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You are here: News Mizzima Burma signs MoU for Rangoon power plant

Burma signs MoU for Rangoon power plant

Burma has signed an agreement to conduct a study to build a natural gas-fired and combined cycle 100-megawatt power plant in Ahlone Township in Rangoon Region, official media reported on Sunday.

TLP Cogen Rayong Power Plant in Thailand.  Photo: toyo-thai.comA Memorandum of Understanding (MoU) was signed between the electric power authority and the Toyo-Thai Corporation Public Company.

Minister of Electric Power-2 Khin Maung Soe said the company would do a feasibility study for a 100-megawatt (mw) combined cycle power plant, which would include environmental and social impact assessments, said The New Light of Myanmar, the state-run newspaper.

Burma is also interested in building power plants that can generate 1,000 mw from solar energy in Rangoon and another 200 mw plant in Mandalay, the second largest city, officials said.

Burma produced up to 9.71 billion kilowatt-hours of electricity in 2011-12, far below the country’s basic needs, which led to regular blackouts and rationing of electrical power.

On June 4, Mizzima reported that a MoU agreement to build a 500-megawatt gas-fired power plant in Thakayta Township had been signed by the ministry in cooperation with BKB Consortium (South Korea) and Hexa International Co., Ltd and BOT/JV system. The project included two gas turbines, two head-recovery stream generators and one stream turbine.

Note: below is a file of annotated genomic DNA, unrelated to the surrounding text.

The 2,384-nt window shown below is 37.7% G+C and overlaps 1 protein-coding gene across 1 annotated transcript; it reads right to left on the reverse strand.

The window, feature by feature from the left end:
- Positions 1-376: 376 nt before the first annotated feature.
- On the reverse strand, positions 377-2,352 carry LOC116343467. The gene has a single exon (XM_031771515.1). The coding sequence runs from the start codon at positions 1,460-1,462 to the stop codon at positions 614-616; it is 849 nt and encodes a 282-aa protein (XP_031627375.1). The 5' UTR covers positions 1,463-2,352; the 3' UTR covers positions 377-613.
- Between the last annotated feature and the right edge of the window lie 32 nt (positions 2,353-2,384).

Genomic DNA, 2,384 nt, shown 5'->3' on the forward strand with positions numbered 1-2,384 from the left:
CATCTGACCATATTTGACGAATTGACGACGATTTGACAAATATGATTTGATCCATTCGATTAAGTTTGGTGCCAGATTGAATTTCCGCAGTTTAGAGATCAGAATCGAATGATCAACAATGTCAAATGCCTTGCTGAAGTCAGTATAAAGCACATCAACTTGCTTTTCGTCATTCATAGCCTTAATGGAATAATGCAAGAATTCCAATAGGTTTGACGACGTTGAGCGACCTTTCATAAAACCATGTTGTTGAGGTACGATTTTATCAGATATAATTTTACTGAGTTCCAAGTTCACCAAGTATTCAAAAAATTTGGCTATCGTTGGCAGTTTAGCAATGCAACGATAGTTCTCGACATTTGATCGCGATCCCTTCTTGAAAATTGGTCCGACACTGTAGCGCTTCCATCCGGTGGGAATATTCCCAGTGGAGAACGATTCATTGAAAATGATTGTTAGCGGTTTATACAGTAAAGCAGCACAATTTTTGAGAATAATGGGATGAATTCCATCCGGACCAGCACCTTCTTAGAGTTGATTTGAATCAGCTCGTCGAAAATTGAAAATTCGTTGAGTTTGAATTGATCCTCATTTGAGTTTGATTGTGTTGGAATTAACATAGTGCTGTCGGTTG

“We know that electricity is a major challenge for our country. We have to consider five essential needs – land, electricity, roads, telecommunications and water – when foreign investors are coming. We are trying to find ways to have [create] a 24-hour electricity supply to develop our country,” Deputy Minister for Electric Power 2 Aung Than Oo said at a press conference on May 21.

Aung Than Oo said the government was inviting foreign investment in the power sector.

“We are going to build a 600 megawatt (MW) coal-fired plant with Japanese J Power Company and another 500 MW gas-fired power plant with South Korea. These plants will be built near Yangon,” he said.

The coal plant would take three or four years to complete. The gas-fired plant would be finished in a little over a year, he said.

The Ministry of Electric Power 1 is responsible for electricity production and managing hydropower projects; the Ministry of Electric Power 2 is responsible for electricity generation, distribution and sales, while the Ministry of Energy sells natural gas to foreign countries.